The AFL has today formally written to clubs and briefed them on the confirmed amendments to the AFL Laws of the Game, AFL Tribunal Guidelines and AFL Regulations and Rules. 

Clubs and the AFLPA were consulted for feedback on the proposed changes in December 2023 prior to submitting the amendments to the AFL Commission for approval yesterday. 

A number of amendments were approved by the AFL Commission with key highlights of the changes included below.   

Naming of the Sub

The sub will continue in 2024, and in an amendment to the announcement of teams, Clubs will now name an extended interchange bench of five players and three emergency players. 

The sub will be confirmed 60 minutes prior to the match. 

Tribunal/MRO – Amendments to the AFL Regulations and AFL Tribunal Guidelines

Substantive changes have been made to the AFL Tribunal Guidelines in relation to smothers, run-down tackles and striking, aimed at making the game safer for players.  

Smother Rule 

In circumstances where a player elects to leave the ground  in an attempt to smother the football, any reasonably foreseeable high contact with an opponent that is at least Low Impact will be deemed to be Careless at a minimum, unless the player has taken all reasonable steps to avoid that high contact and/or minimise the force of that high contact (for example, by adopting a body position that minimises the force of the high contact). 

Run Down Tackles 

An area of concern in 2023 was instances of run-down tackles where the tackling player significantly contributed to the force with which the tackled player is driven to ground that were not sanctioned. The AFL has amended the Guidelines to state that there may be types of run-down tackles that are dangerous and which constitute a Reportable Offence (i.e. run down tackles where the tackled player is driven into the ground with excessive force).   


In addition, the guidelines for the grading of striking have been strengthened to increase the onus on players to not commit a strike even when seeking to fend and push their opponent. In instances where a player intends to forcefully push or fend an opposition player off the ball (including to gain separation for the purpose of contesting the ball) and the effect is that the player “strikes” their opponent, the strike will usually be graded as Intentional rather than Careless.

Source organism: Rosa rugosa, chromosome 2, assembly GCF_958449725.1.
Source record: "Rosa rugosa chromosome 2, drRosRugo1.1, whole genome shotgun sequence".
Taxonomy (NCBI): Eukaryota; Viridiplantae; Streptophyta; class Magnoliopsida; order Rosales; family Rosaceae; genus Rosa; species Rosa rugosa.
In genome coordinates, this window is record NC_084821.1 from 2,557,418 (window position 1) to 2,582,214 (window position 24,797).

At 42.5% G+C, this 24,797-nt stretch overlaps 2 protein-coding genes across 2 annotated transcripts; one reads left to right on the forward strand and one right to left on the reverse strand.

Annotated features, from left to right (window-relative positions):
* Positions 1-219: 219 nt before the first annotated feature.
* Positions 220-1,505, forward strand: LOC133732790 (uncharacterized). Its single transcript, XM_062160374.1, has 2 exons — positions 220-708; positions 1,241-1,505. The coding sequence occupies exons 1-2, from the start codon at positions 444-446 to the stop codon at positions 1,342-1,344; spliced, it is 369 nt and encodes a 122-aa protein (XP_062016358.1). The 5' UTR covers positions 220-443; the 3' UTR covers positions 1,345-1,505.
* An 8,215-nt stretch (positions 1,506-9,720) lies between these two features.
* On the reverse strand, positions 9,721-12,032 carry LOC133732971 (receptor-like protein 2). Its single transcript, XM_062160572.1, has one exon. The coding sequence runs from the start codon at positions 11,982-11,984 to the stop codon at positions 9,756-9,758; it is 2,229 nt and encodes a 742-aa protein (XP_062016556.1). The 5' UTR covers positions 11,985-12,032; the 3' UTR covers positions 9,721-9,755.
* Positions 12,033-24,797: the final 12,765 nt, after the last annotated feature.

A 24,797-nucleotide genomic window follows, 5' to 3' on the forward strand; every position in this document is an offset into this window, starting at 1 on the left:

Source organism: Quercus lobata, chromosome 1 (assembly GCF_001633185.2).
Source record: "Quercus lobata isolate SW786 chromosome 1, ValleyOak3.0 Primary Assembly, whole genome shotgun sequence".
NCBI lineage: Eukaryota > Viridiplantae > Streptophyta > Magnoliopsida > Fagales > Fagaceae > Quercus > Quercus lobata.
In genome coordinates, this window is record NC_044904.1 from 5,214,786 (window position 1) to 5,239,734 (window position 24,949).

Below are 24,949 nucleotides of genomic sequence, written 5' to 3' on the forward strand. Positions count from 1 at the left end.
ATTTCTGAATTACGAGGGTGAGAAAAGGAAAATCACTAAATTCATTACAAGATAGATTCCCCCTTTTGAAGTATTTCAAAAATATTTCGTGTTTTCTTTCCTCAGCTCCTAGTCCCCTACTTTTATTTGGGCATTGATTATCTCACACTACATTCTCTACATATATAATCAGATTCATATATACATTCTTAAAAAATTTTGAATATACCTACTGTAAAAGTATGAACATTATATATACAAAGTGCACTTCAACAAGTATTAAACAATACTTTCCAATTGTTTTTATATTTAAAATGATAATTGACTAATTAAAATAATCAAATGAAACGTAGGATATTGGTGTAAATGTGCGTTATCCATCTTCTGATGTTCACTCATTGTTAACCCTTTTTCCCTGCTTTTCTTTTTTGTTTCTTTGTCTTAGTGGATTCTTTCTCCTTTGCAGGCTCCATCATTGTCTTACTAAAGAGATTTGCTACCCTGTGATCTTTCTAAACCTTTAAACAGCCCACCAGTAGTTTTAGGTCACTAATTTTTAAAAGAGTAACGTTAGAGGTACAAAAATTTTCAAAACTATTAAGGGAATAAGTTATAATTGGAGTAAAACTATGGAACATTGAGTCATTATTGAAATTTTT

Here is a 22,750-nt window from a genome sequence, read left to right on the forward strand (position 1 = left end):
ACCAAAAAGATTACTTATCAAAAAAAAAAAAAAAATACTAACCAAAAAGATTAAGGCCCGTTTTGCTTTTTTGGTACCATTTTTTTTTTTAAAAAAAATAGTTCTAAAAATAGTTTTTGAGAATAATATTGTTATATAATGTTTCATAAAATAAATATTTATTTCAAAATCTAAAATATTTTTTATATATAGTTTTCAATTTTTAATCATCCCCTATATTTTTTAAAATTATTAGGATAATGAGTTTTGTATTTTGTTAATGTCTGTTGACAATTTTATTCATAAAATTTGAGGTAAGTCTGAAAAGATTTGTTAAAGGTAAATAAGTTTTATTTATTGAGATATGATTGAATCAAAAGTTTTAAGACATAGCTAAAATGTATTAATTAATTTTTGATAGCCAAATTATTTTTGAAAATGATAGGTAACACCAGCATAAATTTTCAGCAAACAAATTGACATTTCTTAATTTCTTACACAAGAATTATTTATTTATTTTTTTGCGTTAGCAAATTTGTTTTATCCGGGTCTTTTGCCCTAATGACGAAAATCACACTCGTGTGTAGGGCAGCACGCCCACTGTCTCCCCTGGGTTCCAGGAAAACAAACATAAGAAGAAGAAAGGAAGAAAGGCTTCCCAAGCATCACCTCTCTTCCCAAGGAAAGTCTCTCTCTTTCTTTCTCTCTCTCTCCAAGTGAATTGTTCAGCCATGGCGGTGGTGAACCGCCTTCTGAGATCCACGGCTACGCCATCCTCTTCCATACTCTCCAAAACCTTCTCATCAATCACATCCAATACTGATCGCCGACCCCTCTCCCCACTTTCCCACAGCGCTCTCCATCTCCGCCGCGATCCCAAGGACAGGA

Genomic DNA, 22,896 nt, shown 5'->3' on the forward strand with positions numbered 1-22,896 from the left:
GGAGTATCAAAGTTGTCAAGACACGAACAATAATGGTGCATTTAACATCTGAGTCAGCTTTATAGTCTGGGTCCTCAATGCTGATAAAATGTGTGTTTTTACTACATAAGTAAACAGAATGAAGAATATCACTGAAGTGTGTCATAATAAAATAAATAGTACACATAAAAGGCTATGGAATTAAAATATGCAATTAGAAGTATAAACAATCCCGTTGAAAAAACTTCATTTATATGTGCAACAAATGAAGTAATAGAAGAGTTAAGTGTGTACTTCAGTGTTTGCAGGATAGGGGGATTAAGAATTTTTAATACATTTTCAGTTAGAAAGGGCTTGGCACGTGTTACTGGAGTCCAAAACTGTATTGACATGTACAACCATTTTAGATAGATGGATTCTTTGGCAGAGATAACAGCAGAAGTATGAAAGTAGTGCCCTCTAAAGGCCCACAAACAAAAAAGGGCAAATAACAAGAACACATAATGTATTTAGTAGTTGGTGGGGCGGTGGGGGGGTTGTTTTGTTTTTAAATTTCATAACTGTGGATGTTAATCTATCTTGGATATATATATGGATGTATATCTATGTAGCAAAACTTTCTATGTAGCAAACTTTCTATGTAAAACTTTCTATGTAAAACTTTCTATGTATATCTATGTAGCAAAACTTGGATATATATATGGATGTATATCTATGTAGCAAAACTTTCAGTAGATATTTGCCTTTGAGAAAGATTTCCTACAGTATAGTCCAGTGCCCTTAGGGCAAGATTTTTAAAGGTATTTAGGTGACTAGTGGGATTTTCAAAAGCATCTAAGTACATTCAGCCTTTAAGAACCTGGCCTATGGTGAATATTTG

Ruck contests 

There will also be a change in interpretation of the Laws of the Game to permit straight arm blocks in a ruck contest, provided the player still contests the ball.   

Procedural Amendments

Previously, pursuant to the AFL Regulations, any Classifiable Offence where the impact is graded as Severe was referred directly to the Tribunal, with the MRO not specifying any sanction. 

In instances where the AFL only seeks the minimum prescribed suspension on a Severe impact grading, at the AFL’s discretion the MRO will specify that the charged player may take an early plea and accept that sanction without a Tribunal hearing occurring. If the player seeks to challenge the charge, they may do so at the Tribunal in the usual way.  

The AFL will retain discretion to directly refer a Severe impact grading, in instances where the minimum prescribed suspension is sought, if it considers that the particular circumstances of the matter warrant it being heard and determined by the Tribunal.  

Additional Amendments to AFL Regulations

Finals rankings 

The in-finals ranking system used to determine the ‘home’ Club for the AFL and AFLW Grand Finals will be codified.  

Under the ranking system, the Clubs who win the Qualifying Finals will be the first and second ranked Clubs for the purposes of determining the home Club for Grand Finals.   

The two losing Clubs from the Qualifying Finals will be ranked in third and fourth position (third position will be the higher of the two Clubs on the Premiership Ladder).   

The two winning Clubs from the Elimination Finals will be ranked in fifth and sixth position (fifth position will be the higher of the two Clubs on the Premiership Ladder).  

Whistling from interchange bench 

A minor amendment to the Regulations has been introduced prohibiting whistling from the Interchange bench. This change is a result of excessive whistling from club officials on the interchange bench.  

All amendments approved by the AFL Commission to the Laws of the Game, AFL Tribunal Guidelines and AFL Regulations and Rules will be updated and come into effect immediately ahead of the start of the 2024 Toyota Premiership Season.